Less tax to Ottawa means more autonomy for New Brunswick
This op-ed was published in the New Brunswick Telegraph-Journal on November 28, 2019.
By: Paige MacPherson and Renaud Brossard
New Brunswickers are better suited than Ottawa bureaucrats to make policy decisions for New Brunswick. Yet New Brunswickers pay tremendous taxes to Ottawa, just to have that money funneled back with strings attached. With one realistic change, New Brunswickers could pay lower taxes to Ottawa in exchange for more localized and efficient service delivery – without the federal government meddling.
It’s time for new ideas in New Brunswick to help the province take the reins in its financial decision-making.
Needs vary from province to province. Presumably, the need for hip replacement surgeries is lower in Alberta, where the median age is 36.1 years-old, compared to New Brunswick, where it’s 43.4 years-old. Provinces can be responsive by allocating funding where it matters most.
In 2017, the per-person contribution of personal income taxes from New Brunswickers to Ottawa was $2,962. Ottawa bureaucrats collect that money and will spend roughly $55 billion this year, dishing it back to the provinces through the Canada Health Transfer and Canada Social Transfer. They’re used to fund services such as health care; a constitutionally guaranteed provincial jurisdiction.
That means Ottawa should have no say over health-care delivery.
But therein lies the problem.
When Ottawa sends that money back to the provinces, it comes with strings attached.
Ottawa politicians do not always act in the best interest of New Brunswick. The imposition of Ottawa’s carbon tax is evidence enough.
New Brunswickers could have more independence over provincial decisions if, instead of shuffling so much money to Ottawa and back, the New Brunswick government took responsibility for funding a greater portion of the province’s health, education and social services, in exchange for reduced taxes from Ottawa.
This is already done right next door in Quebec.
While it hasn't cut all the strings attached to Ottawa's funding, the Refundable Quebec Abatement has reduced Ottawa's ability to meddle in Quebec’s business.
In the 1960s, the federal government gave provinces the ability to opt-out of certain federal transfers in exchange for so-called tax points. Quebec was the only province to opt-out. Instead of getting a cheque from Ottawa every year for those programs, Ottawa simply deducts the portion of federal revenues used for those programs from the federal taxes Quebeckers paid.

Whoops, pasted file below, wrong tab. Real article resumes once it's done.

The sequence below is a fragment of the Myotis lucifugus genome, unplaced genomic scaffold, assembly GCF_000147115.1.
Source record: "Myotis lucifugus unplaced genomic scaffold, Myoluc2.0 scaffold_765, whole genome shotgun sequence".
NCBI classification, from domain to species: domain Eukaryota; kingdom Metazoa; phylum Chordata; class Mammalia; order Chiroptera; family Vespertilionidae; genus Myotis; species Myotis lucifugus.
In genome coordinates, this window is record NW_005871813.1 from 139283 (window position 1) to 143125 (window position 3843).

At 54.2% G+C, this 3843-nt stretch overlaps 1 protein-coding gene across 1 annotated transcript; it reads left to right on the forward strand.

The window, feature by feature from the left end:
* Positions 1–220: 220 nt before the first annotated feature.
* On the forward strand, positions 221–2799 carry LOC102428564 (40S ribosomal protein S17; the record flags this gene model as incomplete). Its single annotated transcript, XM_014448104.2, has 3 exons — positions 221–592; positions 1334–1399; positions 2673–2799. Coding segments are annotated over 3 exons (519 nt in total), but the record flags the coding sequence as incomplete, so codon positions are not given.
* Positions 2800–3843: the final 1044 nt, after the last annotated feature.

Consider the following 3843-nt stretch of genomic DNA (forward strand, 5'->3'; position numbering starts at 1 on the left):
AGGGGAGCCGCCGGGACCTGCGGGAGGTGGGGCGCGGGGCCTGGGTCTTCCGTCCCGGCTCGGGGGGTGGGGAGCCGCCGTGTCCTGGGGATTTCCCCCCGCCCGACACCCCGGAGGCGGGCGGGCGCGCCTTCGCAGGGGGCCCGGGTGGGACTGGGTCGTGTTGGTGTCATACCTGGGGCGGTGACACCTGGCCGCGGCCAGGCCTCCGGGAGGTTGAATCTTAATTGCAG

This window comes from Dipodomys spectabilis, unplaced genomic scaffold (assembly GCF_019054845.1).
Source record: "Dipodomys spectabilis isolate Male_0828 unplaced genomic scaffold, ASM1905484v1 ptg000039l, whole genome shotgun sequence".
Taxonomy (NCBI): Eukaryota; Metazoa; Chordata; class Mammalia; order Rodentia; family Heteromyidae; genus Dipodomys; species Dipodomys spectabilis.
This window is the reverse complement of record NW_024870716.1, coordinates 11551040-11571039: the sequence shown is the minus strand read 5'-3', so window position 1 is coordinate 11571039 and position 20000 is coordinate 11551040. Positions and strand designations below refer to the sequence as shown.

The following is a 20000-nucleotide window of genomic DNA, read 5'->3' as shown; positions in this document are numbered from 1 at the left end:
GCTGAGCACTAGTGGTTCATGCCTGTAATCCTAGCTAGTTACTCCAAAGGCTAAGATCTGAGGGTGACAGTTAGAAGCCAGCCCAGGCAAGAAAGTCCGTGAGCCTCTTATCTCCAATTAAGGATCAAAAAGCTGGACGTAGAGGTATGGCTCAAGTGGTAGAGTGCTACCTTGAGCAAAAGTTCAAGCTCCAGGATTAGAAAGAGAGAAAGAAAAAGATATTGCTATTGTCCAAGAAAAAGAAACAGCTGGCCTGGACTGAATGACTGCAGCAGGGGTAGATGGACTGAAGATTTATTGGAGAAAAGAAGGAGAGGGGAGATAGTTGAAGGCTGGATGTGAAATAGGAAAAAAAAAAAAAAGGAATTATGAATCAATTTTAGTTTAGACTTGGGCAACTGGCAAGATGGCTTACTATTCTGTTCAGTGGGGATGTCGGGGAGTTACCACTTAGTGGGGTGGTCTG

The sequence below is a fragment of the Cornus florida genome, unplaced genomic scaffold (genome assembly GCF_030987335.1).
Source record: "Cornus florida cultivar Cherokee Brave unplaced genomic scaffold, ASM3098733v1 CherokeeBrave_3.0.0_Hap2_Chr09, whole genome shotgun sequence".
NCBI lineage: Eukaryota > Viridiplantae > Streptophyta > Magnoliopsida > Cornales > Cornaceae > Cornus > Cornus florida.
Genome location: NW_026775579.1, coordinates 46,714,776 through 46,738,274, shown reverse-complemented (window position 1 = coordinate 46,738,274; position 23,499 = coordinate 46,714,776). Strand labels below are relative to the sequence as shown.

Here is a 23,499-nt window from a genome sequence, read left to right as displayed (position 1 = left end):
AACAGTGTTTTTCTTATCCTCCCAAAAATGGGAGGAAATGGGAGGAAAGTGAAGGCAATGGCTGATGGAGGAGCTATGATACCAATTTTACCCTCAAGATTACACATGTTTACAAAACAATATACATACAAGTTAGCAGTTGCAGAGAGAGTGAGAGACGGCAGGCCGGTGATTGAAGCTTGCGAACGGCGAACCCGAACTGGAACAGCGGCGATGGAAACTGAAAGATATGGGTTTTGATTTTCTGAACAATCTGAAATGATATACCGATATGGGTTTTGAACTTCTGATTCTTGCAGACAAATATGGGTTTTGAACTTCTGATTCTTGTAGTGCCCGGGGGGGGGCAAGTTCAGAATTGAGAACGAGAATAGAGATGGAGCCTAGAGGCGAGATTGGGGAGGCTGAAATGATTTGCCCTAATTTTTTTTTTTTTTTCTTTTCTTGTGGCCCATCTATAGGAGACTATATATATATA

This freed up room for the province to tax Quebeckers directly for Quebec’s programs, rather than depending on Ottawa. Quebeckers can now claim the Refundable Quebec Abatement on their federal income taxes, amounting to a 16.5 per cent reduction to their federal income tax bill.
New Brunswick would be wise to follow suit. Because when provincial governments rely on federal transfers to provide services such as health care, Ottawa can dictate provincial policy.
This happened in 2016, when the federal government renegotiated its health-care transfer with the provinces, earmarking $11 billion to be used for Ottawa’s priorities. Despite initial opposition, every province ended up signing the deal. Twenty per cent of their health funding was in jeopardy if they didn’t.
In 2018, federal Health Minister Ginette Petitpas Taylor threatened to dock Quebec’s health transfers if the provincial government continued to respect Quebeckers’ right to choose to pay for their own health care. Quebec told Ottawa to back off. The feds haven’t made a peep since.
Considering Ottawa’s track record, we’re giving the federal government an awful lot of power over provincial decisions.
If New Brunswickers took control like Quebeckers and exchanged some federal transfers for lower federal income taxes and more autonomy over provincial program spending, it could mean lower taxes and better service delivery for New Brunswick.
Paige MacPherson is Atlantic Director and Renaud Brossard is Quebec Director of the Canadian Taxpayers Federation.